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Israel's revolutionary sexual harassment law

The Law to Prevent Sexual Harassment adopted by the Knesset 20 years ago represented a real breakthrough in changing social norms and priorities overnight.
Labour party leader Shelly Yachimovich leaves after campaigning at the Mahne Yehuda market in Jerusalem January 16, 2013. In decline since the peace it sought with the Palestinians unravelled into violence, Israel's Labour Party looks set to regain some lost ground in next week's election after waging an economy-focused campaign. REUTERS/Ronen Zvulun (JERUSALEM - Tags: POLITICS ELECTIONS) - GM1E91G1OP101

One night in July 1997, the Knesset made history by passing the first reading of the Law to Prevent Sexual Harassment. It was met by all sorts of catcalls and sexist remarks by many of the legislature’s male members. Knesset member Yael Dayan had presented the innovative law in her capacity as chair of the Committee to Advance the Status of Women. At the time, she had to push back against warnings from Knesset members who argued that the legislation would prevent men and women from talking with each other. Rehavam Ze’evi, a major general in the reserves, seriously argued that women actually like to turn men down just to keep them trying.

It is safe to assume that the men sitting in the Knesset at the time did not understand why the law was of significance. As far as they were concerned, it was a feminist whim that posed a threat to the familiar, old existing order. Dayan, representing the Labor Party, and various other female Knesset members, including Likud's Limor Livnat, were fully aware that it was a historic breakthrough on an international scale.

Half a year later, on March 19, 1998, during the first Netanyahu government, the proposed law passed its second and third readings and entered the Israeli law books. At that moment, the attitude toward sexual harassment in Israel made a 180 degree turn. In many ways, the law was ahead of its time internationally as well. Israel had been a country dominated by men in both politics and the military, so the passing of the law was an enormous social achievement. Its passage can be credited to the women in the Knesset, who joined forces despite party differences and won the support of many of their male counterparts. Very few laws can be called a real “breakthrough” for the way they change priorities and social norms overnight. The Law to Prevent Sexual Harassment, which marked its 20th anniversary Feb. 27, is one of them.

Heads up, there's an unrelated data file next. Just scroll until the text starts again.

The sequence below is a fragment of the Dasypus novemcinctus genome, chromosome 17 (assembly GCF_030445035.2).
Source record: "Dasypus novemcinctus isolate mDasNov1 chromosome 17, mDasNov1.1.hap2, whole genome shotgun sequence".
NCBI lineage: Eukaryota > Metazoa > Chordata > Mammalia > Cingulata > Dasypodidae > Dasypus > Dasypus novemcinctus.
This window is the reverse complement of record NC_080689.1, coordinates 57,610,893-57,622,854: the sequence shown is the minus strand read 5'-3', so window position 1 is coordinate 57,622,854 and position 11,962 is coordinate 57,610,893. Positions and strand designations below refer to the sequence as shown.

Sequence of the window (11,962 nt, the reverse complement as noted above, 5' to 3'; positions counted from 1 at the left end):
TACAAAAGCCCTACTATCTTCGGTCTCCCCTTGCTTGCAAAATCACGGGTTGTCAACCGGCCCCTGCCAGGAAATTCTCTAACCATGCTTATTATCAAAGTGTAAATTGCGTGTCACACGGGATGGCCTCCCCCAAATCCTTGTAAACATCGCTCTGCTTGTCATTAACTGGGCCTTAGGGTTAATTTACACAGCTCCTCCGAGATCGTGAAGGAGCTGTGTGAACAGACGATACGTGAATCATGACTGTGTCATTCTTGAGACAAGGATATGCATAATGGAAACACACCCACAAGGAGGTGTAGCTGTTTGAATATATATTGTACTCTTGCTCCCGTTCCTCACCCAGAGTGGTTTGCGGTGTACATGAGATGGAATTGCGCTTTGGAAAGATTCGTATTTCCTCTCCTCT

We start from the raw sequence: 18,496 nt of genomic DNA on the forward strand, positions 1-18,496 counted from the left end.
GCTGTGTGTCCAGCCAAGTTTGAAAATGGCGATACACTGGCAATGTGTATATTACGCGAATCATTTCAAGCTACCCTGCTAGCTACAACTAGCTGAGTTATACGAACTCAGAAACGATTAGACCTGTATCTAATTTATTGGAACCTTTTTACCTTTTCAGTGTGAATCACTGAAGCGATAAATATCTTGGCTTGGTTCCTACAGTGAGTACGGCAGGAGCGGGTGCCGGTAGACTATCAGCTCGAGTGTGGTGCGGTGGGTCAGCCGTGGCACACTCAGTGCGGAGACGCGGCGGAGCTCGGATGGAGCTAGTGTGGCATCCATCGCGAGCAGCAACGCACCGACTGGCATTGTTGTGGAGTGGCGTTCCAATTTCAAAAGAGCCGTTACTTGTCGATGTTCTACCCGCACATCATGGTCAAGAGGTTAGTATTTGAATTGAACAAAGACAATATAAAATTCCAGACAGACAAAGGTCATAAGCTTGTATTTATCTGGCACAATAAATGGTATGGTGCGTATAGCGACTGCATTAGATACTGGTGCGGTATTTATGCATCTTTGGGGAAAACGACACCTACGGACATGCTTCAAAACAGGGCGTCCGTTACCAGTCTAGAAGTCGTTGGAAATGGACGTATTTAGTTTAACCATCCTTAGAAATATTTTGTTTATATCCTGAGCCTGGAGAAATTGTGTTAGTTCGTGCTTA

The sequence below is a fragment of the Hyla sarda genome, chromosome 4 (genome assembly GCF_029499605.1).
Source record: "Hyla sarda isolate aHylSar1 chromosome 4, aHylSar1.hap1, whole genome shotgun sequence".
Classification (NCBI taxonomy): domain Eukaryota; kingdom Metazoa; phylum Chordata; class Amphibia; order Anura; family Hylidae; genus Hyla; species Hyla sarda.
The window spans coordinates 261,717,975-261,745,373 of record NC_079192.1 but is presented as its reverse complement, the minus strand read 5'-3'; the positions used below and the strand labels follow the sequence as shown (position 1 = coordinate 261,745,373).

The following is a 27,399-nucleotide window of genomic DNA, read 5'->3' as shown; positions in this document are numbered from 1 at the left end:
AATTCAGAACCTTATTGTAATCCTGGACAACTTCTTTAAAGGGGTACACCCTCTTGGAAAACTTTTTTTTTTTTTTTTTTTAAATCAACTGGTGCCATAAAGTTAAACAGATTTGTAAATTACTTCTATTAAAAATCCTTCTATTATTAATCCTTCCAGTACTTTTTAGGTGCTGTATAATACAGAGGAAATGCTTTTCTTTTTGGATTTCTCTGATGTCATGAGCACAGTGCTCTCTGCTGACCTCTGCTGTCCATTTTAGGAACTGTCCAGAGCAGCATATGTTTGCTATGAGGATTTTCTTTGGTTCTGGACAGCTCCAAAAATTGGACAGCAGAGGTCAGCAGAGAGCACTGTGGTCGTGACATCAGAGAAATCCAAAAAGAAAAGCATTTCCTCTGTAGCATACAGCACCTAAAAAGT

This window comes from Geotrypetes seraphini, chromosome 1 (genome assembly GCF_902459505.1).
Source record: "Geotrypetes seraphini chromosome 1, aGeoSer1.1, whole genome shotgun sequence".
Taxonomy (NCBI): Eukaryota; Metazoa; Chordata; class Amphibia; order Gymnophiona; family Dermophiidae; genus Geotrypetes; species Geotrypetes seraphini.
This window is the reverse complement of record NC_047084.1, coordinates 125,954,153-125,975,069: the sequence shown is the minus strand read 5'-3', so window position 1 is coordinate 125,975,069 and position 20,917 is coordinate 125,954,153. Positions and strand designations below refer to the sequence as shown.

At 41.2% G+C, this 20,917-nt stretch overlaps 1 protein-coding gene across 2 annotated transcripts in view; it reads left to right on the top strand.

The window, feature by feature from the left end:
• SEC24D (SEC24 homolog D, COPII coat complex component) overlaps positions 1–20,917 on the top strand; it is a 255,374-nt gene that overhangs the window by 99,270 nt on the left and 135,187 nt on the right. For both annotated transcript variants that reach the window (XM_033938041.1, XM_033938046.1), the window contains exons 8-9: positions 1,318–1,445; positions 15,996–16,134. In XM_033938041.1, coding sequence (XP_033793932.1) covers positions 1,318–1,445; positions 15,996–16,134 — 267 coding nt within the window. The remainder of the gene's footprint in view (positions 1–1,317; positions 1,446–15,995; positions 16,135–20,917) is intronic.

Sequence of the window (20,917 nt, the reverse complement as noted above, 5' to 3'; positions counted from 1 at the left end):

The law was considered revolutionary because until then, the issue of sexual harassment was an open one, without established boundaries or definitions. The problem was typical of the ingrained culture in the workplace, particularly in official environments such as the Israel Defense Forces (IDF) and the Israel Police, where women were exposed to sexual harassment, humiliation and objectification starting at a very young age. They were not always able to grasp the intensity of the harm done to their dignity, bodies or rights, and they had nowhere to turn for support or defense. It was only days ago that former Police Commissioner Assaf Hefetz admitted that while serving as the country’s highest-ranking police officer, he had had relationships with women who were his subordinates, before such relationships were criminalized. Hefetz was no exception either. In fact, he was the norm.

What makes Israel's sexual harassment law unusual is, first and foremost, the idea that Israeli legislators drafted a dedicated law for combating the sexual harassment phenomenon. Second, the law defined what constitutes sexual harassment, codifying a precise and detailed description of it for the first time. It also made verbal harassment a crime, along with any sexual relationship between a man and a woman when one of them is subordinate to the other.